Success (prison ship)

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Success prison hulk.jpg
The prison hulk, Success, at Hobart, Tasmania, Australia.
Name: Success
Completed: 1840
Fate: Destroyed by fire in 1946
General characteristics
Tons burthen: 621 (bm)
Length: 117 ft 3 in (35.7 m)
Beam: 26 ft 6 in (8.1 m)
Draft: 22 ft 5 in (6.8 m)
Installed power: Sail
Sail plan: Full rigged ship

Success was an Australian prison ship, built in 1840 at Natmoo, Burma, for Cockerell & Co. of Calcutta. Between the 1890s and the 1930s, she was converted into a floating museum displaying relics of the convict era and purporting to represent the horrors of penal transportation in Great Britain and the United States of America. After extensive world tours she was destroyed in 1946 by fire while berthed in Lake Erie near Cleveland, Ohio.[1]


Success was formerly a merchant ship of 621 tons, 117 feet 3 inches x 26 feet 8 inches x 22 feet 5 inches depth of hold, built in Natmoo, Tenasserim, Burma, in 1840. After initially trading around the Indian subcontinent, she was sold to London owners and made three voyages with emigrants to Australia during the 1840s. On one of these voyages, following the intervention of Caroline Chisholm, Success sailed into Sydney town just the week before Christmas 1849 with families who had survived the Great Famine.

On 31 May 1852, Success arrived at Melbourne and the crew deserted to the gold-fields, this being the height of the Victorian gold rush. Due to an increase in crime, prisons were overflowing and the Government of Victoria purchased large sailing ships to be employed as prison hulks. These included Success, Deborah, Sacramento and President. In 1857 prisoners from Success murdered the Superintendent of Prisons John Price, the inspiration for the character Maurice Frere in Marcus Clarke's novel For the Term of His Natural Life.

In 1854 the ship was converted from a convict hulk into a stores vessel and anchored on the Yarra River, where she remained for the next 36 years.[2]

Museum ship[edit]

Success as a museum ship

In 1890, Success was purchased by a group of entrepreneurs to be refitted as a museum ship to travel the world advertising the perceived horrors of the convict era. Although never a convict ship, Success was billed as one, her earlier history being amalgamated with those other ships of the same name including Success, which had been used in the original European settlement of Western Australia. She was incorrectly promoted as the oldest ship afloat, ahead of the 1797 USS Constitution.[3]

A former prisoner, bushranger Harry Power, was employed as a guide for her first commercial season in Sydney Harbour in 1891. The display was not a commercial success, and her owners promptly abandoned their business venture and scuttled the ship in Kerosene Bay.[2]

The following year the sunken Success was sold to a second group of entrepreneurs and refloated. After a thorough refit she was taken on tour to Brisbane, Adelaide, Hobart, and back to Sydney, then headed for England, arriving at Dungeness on 12 September 1894.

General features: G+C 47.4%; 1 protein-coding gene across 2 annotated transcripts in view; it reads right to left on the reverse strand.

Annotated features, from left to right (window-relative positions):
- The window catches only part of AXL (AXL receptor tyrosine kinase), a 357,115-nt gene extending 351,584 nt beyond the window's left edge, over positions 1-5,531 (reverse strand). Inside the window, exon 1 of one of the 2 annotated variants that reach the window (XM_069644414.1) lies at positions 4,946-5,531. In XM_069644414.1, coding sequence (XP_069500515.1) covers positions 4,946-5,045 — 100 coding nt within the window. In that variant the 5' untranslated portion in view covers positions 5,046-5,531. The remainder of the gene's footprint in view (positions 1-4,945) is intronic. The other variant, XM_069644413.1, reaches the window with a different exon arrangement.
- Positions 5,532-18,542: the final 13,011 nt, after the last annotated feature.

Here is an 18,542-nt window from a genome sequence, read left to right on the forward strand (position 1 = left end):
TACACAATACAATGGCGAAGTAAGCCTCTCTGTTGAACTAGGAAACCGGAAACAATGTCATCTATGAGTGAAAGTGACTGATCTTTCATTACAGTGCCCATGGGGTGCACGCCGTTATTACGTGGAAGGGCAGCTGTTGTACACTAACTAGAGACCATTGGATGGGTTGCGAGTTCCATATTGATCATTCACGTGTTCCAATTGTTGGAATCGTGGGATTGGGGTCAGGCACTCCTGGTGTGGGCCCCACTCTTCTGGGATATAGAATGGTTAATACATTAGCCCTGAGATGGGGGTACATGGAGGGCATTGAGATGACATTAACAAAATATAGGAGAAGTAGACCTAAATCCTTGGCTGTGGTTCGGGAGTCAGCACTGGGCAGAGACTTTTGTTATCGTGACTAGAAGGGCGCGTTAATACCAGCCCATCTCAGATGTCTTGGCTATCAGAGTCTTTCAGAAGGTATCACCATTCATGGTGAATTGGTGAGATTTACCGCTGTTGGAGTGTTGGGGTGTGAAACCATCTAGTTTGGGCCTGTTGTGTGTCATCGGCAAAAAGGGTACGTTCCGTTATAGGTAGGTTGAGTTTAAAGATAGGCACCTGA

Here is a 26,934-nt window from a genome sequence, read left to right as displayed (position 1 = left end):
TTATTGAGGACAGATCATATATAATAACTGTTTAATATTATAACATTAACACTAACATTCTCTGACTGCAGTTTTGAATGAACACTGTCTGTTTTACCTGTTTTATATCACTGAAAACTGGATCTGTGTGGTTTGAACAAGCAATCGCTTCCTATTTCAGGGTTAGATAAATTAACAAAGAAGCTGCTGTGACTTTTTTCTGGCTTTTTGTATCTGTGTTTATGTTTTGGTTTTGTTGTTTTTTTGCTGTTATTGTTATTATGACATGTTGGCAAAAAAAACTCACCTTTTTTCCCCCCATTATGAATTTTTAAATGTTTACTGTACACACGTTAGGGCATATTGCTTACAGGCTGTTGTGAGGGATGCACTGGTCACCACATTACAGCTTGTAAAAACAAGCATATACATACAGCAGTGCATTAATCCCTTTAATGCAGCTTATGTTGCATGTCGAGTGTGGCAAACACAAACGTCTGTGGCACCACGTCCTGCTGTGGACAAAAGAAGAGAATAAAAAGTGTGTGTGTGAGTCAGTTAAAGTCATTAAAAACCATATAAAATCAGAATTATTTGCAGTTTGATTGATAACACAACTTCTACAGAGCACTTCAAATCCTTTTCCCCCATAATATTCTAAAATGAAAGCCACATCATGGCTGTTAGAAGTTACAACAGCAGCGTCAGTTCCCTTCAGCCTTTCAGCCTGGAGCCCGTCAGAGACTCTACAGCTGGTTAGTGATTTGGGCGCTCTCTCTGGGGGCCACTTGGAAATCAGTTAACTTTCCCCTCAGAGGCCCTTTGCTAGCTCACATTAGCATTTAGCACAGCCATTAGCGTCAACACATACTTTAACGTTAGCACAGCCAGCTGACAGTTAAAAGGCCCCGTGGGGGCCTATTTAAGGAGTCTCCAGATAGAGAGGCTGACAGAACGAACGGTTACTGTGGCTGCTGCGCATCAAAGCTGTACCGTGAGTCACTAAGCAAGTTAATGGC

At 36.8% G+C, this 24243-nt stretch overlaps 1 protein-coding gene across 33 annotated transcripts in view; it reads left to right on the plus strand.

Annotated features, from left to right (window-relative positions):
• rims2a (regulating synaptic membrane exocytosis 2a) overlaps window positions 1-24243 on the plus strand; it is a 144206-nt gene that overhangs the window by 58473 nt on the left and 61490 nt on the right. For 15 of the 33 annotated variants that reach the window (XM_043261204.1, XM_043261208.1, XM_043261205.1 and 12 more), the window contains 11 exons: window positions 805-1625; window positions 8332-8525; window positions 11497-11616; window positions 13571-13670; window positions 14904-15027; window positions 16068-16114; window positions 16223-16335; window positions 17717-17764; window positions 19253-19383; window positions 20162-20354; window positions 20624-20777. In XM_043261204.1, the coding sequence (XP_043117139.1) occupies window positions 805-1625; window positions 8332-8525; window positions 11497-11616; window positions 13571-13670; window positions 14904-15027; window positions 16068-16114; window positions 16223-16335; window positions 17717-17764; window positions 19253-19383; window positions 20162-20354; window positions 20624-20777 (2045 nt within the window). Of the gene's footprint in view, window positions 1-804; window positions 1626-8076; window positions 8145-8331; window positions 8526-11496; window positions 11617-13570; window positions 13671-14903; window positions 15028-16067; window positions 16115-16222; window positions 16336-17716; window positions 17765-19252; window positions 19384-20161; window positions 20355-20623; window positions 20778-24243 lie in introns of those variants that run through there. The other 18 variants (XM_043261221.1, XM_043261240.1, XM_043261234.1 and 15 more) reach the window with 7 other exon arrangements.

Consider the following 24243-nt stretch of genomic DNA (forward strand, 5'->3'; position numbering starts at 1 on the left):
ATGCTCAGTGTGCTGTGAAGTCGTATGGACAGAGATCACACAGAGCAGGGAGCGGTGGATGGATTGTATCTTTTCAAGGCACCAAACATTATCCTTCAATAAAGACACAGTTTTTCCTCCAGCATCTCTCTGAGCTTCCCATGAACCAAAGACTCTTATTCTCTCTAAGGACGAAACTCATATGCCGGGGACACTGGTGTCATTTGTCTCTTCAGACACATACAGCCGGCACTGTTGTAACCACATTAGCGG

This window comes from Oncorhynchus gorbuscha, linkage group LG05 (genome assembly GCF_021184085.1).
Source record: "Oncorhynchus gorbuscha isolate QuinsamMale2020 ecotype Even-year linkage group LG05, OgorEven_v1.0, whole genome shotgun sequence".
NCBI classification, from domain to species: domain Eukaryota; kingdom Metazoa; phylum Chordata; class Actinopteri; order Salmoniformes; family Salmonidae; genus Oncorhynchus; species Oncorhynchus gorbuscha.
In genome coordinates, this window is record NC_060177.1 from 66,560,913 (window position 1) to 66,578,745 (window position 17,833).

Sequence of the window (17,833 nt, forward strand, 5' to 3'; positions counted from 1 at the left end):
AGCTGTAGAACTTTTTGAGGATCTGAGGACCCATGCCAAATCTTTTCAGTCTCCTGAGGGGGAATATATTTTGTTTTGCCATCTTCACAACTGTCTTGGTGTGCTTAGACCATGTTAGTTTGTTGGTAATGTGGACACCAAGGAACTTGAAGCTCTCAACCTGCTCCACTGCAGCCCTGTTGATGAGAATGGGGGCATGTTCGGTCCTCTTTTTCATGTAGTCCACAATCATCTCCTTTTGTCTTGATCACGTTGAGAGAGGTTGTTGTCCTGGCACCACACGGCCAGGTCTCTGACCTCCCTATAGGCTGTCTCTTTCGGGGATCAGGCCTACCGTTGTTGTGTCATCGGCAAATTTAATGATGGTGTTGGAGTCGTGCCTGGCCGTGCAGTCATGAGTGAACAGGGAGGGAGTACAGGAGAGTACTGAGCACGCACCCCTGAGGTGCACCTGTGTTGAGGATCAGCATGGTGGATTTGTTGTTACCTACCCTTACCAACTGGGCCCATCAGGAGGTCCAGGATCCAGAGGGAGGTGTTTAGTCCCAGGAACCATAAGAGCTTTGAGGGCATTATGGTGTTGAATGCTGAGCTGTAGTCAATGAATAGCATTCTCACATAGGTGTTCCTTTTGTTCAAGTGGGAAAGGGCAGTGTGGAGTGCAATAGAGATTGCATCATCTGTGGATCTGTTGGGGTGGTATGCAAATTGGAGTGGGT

In 1912 she crossed the Atlantic and was exhibited as a convict museum along the eastern seaboard of the United States of America and later in ports on the Great Lakes. On April 22, 1915 the ship was docked in San Francisco CA for the Panama–Pacific International Exposition. While there a short film made by the Keystone Film Company called “Mabel and Fatty Viewing the World's Fair at San Francisco.” This film can be found in the Library of Congress collection. In this film the two stars go on board and the mayor of San Francisco James “Sunny Jim” Rolph, Jr. gives an extended tour of the ship. In 1917 she was briefly returned to commercial service as a cargo carrier, but sank after being holed by ice. Refloated in 1918 she resumed her museum ship role. In 1933 was featured at the Chicago World Fair.[2]

However, despite ongoing repairs Success was becoming rapidly unseaworthy. She was towed to Sandusky Ohio on Lake Erie Ohio to be dismantled and sold as scrap. A strong storm sank her at her moorings at Sandusky. A salvage operator named Walter Kolbe acquired the rights to her and in the summer of 1945 he had Success towed to nearby Port Clinton. Unable to enter the shallow port she grounded just East of Port Clinton. On 4 July1946 a fire broke out aboard Success and in the course of the afternoon she burned to the waterline. Hundreds watched the blaze from the shoreline. The fire is generally attributed to unknown vandals. Remains of the ship remain in 16 feet of water just east of Port Clinton harbor.[4][2]

The South Australian Maritime Museum holds a 1:60 full-hull model of Success.[5]


  1. ^ "View of Circular Quay about 1890, (with) the old convict ship Success moored to the wharf (Sydney) (picture)". National Library of Australia Catalogue. National Library of Australia. Retrieved 4 September 2015.
  2. ^ a b c d Gillett, Ross; Melliar-Phelps, Michael (1980). A Century of Ships in Sydney Harbour. Rigby Publishers Ltd. p. 31. ISBN 0-7270-1201-0.
  3. ^ "The Convict Hulk "Success" and Her Kelly Gang Connections". Retrieved 14 February 2007.
  4. ^ Richard Norgard
  5. ^ "South Australian Maritime Museum Success". Retrieved 24 September 2014.

Further reading[edit]

  • The History of the Convict Ship Success, and Dramatic Story of Some of the Success Prisoners. A Vivid Fragment of Penal History. c1912. 150 pp.
  • Bateson, Charles, The Convict Ships 1787-1868, Brown, Ferguson & Son, Glasgow, 1959
  • Wardle, Arthur C., Official History of the "Convict" Ship, Sea Breezes magazine, Vol. 3 (New Series, 1947), p 73–74.

External links[edit]